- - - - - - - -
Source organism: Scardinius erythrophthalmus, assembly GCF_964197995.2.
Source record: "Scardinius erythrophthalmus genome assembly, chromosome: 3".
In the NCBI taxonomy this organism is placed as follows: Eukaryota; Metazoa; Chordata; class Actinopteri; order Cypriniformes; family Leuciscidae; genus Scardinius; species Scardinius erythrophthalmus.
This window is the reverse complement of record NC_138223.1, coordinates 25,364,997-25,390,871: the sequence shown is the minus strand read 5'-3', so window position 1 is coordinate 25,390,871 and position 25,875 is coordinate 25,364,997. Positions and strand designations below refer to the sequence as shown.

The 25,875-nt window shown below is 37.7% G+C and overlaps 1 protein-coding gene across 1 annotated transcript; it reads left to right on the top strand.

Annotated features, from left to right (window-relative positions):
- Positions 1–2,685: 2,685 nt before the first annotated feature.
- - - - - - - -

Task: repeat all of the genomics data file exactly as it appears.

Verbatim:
Source organism: Scardinius erythrophthalmus, assembly GCF_964197995.2.
Source record: "Scardinius erythrophthalmus genome assembly, chromosome: 3".
In the NCBI taxonomy this organism is placed as follows: Eukaryota; Metazoa; Chordata; class Actinopteri; order Cypriniformes; family Leuciscidae; genus Scardinius; species Scardinius erythrophthalmus.
This window is the reverse complement of record NC_138223.1, coordinates 25,364,997-25,390,871: the sequence shown is the minus strand read 5'-3', so window position 1 is coordinate 25,390,871 and position 25,875 is coordinate 25,364,997. Positions and strand designations below refer to the sequence as shown.

The 25,875-nt window shown below is 37.7% G+C and overlaps 1 protein-coding gene across 1 annotated transcript; it reads left to right on the top strand.

Annotated features, from left to right (window-relative positions):
- Positions 1–2,685: 2,685 nt before the first annotated feature.